Ever since M.Night Shyamalan unleashed The Sixth Sense onto the world, seemingly every horror movie and short story shares one thing in common: the need for a twist at the end. And now after all these years, I think it’s safe to say we’ve seen them all. Repeatedly. Even M. Night Shyamalan movies appear to be cheap imitations of M. Night Shyamalan movies now.
A while back, I wrote about some of the popular horror clichés to avoid. Of those, only one of them dealt with endings. So with Halloween quickly approaching, I thought now would be a great time for a followup to the horror post, and what better topic than clichéd endings? “Twist” endings, in particular.
So here is my list of the top five “done to death” endings in horror that you should avoid in your writing. You’ve seen ’em a thousand times and so has every editor you plan to submit a story to.
1. They were ghosts all along.
You know this one way too well. It may be the narrator of the story, the star of the movie, or Nicole Kidman and her kids, but at the end of the story the surprise is painfully obvious if it isn’t done right.
2. It was a dream–or was it?
There’s nothing more annoying than investing your time into a story only to find out that the whole thing was a dream. Except maybe finding out that you were just led to believe it was a dream until the end. Something like this: the main character wakes up from his nightmare, relieved to find that it was only a dream, but then the madman knocks on his door and kills him.
3. The “Stephen King” ending.
This one is horrible. You have a great story, but just can’t figure out how to end it. So you don’t. I’m not talking about an ambiguous ending here, either. Those are just fine. I’m talking about a couple of books by my favorite author where he apparently forgot to write the last page. If you’ve read a lot of King, you know which novels and short stories I mean. Anyhow, don’t do this. The last thing you want is to leave your reader angry at you for not finishing your story.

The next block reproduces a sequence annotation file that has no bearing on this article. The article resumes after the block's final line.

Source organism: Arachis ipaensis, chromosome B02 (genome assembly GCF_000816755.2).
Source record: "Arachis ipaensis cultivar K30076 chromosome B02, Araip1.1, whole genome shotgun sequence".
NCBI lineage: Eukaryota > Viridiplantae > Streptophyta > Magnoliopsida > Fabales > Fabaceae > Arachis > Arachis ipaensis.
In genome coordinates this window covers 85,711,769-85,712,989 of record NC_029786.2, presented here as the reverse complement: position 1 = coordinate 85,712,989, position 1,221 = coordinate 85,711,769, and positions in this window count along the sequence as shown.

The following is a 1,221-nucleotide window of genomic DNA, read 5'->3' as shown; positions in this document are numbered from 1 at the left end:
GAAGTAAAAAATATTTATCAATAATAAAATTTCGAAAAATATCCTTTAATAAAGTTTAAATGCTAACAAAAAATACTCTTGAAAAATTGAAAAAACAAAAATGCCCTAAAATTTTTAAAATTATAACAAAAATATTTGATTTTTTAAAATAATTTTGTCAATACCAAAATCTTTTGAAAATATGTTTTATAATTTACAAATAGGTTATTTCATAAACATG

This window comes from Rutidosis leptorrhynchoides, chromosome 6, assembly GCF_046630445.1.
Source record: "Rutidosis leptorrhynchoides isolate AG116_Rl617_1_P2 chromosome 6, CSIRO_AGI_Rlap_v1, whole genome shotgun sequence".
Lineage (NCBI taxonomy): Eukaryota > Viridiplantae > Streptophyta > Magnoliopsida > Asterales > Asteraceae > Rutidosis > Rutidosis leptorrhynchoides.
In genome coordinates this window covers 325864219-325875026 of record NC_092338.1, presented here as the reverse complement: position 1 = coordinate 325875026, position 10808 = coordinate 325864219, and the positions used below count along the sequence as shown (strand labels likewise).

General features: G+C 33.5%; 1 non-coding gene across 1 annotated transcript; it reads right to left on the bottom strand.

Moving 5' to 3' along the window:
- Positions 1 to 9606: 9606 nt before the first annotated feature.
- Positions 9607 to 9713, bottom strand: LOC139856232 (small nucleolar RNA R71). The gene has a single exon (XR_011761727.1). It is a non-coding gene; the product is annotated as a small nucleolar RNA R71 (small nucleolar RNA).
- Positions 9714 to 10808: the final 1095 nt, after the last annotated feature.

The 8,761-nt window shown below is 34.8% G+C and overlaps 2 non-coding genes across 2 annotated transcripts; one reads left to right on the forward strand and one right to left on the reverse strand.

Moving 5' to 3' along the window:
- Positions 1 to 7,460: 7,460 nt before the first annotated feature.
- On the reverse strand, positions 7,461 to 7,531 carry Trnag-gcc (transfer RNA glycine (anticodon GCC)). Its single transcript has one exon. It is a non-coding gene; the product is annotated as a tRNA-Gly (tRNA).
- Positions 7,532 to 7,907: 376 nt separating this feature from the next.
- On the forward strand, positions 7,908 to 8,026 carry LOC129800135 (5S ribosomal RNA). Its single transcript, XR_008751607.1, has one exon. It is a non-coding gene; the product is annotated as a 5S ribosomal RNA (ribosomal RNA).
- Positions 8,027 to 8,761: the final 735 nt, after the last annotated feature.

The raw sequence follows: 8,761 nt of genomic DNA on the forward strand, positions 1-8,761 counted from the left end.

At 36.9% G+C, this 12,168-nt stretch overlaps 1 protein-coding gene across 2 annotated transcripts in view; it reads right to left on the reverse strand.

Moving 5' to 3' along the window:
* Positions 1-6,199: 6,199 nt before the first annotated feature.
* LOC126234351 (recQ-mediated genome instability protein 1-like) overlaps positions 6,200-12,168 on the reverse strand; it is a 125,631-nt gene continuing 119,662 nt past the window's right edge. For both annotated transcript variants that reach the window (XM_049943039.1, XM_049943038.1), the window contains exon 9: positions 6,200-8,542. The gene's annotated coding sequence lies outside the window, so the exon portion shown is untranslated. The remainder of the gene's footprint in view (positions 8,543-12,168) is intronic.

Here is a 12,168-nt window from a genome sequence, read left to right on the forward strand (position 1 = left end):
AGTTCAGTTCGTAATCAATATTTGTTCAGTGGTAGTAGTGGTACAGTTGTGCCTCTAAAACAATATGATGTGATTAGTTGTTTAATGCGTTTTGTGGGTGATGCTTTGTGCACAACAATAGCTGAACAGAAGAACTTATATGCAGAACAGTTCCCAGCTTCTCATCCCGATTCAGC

4. Oh good, the bad guy is dead–
–until he opens his eyes and slashes the surviving character to death. This predates the modern ending twist craze, but it’s still the ending of most new slasher films. If you want an older example of this, see Friday the 13th parts 1-8. If you’re writing slasher stories, you’ll definitely be tempted to end the story this way. Don’t do it. Because everybody else is too.
5. Wait? None of this was real?
Similar to the dream sequence endings, this is the ending where the story is either a fantasy inside the main character’s head or he is forever trapped inside a virtual world in another Matrix rip-off. Your reader will be irritated that he just spent thirty minutes reading a story that wasn’t true (in the context of the story) and your editor will be irritated that it’s the thirtieth story of this type he’s read this week.
I know this list is far from complete, but I decided to pick these five not only for the reasons I’ve given, but for another far more important one: I found all five in my own work.
So I hope you can learn from your own mistakes as well as mine.